Soundzabound has recently started a free education-safe network at
Feel free to use this as a virtual area for you and your students to share the video where you can also send messages, photos, comments and more.
First, go to Soundzabound Backstage at http://soundzaboundbackstage.collectivex.com.
Then, create a profile and invite your students or classmates.
Follow these steps to upload your video to Soundzabound Backstage.
Copy the video code from your source.
Under your Soundzabound Backstage profile, click on Customize My Profile, Add a Profile Element, HTML Source, and paste your code to the blank field and click Add Section.
Your video is now posted and ready to share.
Another great place to share your videos in a virtual, education-safe environment is at www.schooltube.com. The service is free, and all content is screened for education.
The video code from SchoolTube may also be used to embed your video yearbook into FaceBook or at Soundzabound Backstage.
Before posting your video to the Internet or to some other social network, keep in mind that unless you have a release signed by the students, or, from all the parents of the students in the video who are minors, then you should not publish the video for public viewing.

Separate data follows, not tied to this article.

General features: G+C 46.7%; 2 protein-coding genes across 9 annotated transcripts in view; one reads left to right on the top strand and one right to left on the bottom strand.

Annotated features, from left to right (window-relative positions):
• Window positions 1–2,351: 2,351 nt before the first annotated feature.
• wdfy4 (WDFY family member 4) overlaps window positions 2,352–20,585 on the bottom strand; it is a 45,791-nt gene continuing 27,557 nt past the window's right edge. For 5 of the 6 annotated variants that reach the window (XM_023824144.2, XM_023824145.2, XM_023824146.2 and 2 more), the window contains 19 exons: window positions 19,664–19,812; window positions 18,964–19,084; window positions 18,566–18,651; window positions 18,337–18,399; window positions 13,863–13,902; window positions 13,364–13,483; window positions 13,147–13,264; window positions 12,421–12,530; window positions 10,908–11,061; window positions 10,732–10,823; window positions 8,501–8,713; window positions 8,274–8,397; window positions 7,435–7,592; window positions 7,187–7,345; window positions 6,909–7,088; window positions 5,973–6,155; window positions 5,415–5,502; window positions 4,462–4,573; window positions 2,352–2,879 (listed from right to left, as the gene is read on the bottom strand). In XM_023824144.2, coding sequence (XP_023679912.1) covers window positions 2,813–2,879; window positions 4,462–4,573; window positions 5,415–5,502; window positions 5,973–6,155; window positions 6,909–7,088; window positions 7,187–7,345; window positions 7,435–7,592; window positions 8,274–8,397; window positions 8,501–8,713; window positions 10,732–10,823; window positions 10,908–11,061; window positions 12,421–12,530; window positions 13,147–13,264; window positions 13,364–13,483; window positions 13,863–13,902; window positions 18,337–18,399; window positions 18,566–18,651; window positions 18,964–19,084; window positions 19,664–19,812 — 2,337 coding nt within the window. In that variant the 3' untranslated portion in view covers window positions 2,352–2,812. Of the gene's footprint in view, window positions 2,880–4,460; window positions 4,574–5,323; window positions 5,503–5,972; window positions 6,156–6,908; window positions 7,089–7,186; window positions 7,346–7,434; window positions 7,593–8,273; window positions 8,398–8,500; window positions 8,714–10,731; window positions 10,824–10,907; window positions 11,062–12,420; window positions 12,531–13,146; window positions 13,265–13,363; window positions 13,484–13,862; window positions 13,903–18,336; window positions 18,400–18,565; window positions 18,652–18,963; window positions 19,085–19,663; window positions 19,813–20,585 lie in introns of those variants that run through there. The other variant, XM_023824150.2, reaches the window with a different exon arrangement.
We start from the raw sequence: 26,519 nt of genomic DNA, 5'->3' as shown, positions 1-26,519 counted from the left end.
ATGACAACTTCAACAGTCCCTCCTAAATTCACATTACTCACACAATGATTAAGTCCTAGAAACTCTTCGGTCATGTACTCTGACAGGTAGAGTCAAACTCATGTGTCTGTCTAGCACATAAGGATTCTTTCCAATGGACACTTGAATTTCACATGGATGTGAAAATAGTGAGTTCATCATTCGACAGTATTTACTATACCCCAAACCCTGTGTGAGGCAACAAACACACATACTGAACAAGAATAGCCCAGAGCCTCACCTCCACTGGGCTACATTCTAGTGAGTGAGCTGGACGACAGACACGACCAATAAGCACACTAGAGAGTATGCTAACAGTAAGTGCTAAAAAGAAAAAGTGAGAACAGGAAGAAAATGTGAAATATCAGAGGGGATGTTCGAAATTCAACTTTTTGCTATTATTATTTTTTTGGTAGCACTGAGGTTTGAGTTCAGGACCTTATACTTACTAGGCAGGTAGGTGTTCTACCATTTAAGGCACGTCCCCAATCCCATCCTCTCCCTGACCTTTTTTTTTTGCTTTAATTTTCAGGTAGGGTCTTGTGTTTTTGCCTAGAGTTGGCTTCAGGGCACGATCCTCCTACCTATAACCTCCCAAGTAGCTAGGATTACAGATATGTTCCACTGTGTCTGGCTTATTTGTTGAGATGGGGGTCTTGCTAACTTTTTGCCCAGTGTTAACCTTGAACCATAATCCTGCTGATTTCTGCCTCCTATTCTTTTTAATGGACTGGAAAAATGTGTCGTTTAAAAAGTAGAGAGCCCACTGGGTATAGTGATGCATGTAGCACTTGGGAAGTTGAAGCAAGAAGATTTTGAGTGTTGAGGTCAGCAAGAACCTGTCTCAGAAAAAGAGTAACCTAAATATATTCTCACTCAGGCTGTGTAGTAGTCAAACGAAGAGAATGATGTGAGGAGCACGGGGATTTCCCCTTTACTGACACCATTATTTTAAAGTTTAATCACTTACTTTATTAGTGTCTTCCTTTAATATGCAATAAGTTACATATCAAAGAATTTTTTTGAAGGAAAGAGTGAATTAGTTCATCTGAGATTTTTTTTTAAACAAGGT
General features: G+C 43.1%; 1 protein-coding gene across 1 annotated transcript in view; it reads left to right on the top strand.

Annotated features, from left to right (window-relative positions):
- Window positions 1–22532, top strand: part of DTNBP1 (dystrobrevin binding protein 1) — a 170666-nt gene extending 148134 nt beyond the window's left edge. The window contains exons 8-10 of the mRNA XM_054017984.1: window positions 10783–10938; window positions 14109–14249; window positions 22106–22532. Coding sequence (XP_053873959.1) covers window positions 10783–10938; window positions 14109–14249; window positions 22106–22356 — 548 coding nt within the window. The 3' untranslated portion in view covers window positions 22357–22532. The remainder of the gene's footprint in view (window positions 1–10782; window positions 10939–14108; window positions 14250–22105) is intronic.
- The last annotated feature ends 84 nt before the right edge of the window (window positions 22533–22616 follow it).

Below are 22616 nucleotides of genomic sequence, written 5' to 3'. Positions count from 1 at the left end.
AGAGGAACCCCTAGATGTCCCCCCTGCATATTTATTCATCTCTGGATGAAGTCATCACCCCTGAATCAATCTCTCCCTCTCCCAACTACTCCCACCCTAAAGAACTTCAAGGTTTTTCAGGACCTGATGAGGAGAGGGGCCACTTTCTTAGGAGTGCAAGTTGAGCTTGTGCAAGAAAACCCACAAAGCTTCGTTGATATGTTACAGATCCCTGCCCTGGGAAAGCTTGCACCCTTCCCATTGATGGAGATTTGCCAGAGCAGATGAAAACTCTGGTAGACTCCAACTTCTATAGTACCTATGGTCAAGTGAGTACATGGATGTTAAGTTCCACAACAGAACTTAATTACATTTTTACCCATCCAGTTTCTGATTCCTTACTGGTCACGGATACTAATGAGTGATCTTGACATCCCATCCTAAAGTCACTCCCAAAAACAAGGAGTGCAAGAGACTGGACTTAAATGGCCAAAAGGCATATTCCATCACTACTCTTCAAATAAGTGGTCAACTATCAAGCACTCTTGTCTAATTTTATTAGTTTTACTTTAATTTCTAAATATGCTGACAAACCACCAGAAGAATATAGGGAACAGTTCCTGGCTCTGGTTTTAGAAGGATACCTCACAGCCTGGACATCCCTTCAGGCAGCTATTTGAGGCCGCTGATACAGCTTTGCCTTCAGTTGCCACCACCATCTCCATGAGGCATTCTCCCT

And lastly, be absolutely sure that your are the sole owner of all the content including images, footage and music, or, that the appropriate permissions have been granted in writing for copyrighted material you do not own - especially before publishing to the web.
Feel free to be creative and use these ideas for your wikis and other 2.0 areas you have created that accommodate video, and ALWAYS make at least one DVD or archive your video in a safe, non-web based location. You know, just in case...!